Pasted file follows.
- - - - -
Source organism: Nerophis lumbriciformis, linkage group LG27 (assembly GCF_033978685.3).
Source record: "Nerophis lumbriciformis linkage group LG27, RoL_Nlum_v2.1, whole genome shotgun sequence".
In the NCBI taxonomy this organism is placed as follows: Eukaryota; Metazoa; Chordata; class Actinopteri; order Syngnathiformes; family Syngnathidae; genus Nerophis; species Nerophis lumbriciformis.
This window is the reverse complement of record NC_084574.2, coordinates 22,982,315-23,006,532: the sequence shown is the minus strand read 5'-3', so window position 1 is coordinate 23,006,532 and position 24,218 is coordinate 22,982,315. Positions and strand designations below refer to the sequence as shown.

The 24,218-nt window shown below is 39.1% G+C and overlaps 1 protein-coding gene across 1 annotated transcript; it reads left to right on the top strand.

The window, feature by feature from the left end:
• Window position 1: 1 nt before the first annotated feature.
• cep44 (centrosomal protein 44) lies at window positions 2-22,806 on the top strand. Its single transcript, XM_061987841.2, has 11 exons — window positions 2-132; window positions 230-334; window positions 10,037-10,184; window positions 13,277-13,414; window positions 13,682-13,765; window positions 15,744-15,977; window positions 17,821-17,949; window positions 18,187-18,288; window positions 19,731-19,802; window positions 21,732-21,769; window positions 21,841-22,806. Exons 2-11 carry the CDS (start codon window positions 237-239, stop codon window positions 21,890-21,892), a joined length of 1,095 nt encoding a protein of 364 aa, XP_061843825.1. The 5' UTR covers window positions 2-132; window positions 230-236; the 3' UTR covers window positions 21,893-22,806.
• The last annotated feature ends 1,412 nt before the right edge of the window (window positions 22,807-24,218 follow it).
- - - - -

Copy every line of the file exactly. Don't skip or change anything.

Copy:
Source organism: Nerophis lumbriciformis, linkage group LG27 (assembly GCF_033978685.3).
Source record: "Nerophis lumbriciformis linkage group LG27, RoL_Nlum_v2.1, whole genome shotgun sequence".
In the NCBI taxonomy this organism is placed as follows: Eukaryota; Metazoa; Chordata; class Actinopteri; order Syngnathiformes; family Syngnathidae; genus Nerophis; species Nerophis lumbriciformis.
This window is the reverse complement of record NC_084574.2, coordinates 22,982,315-23,006,532: the sequence shown is the minus strand read 5'-3', so window position 1 is coordinate 23,006,532 and position 24,218 is coordinate 22,982,315. Positions and strand designations below refer to the sequence as shown.

The 24,218-nt window shown below is 39.1% G+C and overlaps 1 protein-coding gene across 1 annotated transcript; it reads left to right on the top strand.

The window, feature by feature from the left end:
• Window position 1: 1 nt before the first annotated feature.
• cep44 (centrosomal protein 44) lies at window positions 2-22,806 on the top strand. Its single transcript, XM_061987841.2, has 11 exons — window positions 2-132; window positions 230-334; window positions 10,037-10,184; window positions 13,277-13,414; window positions 13,682-13,765; window positions 15,744-15,977; window positions 17,821-17,949; window positions 18,187-18,288; window positions 19,731-19,802; window positions 21,732-21,769; window positions 21,841-22,806. Exons 2-11 carry the CDS (start codon window positions 237-239, stop codon window positions 21,890-21,892), a joined length of 1,095 nt encoding a protein of 364 aa, XP_061843825.1. The 5' UTR covers window positions 2-132; window positions 230-236; the 3' UTR covers window positions 21,893-22,806.
• The last annotated feature ends 1,412 nt before the right edge of the window (window positions 22,807-24,218 follow it).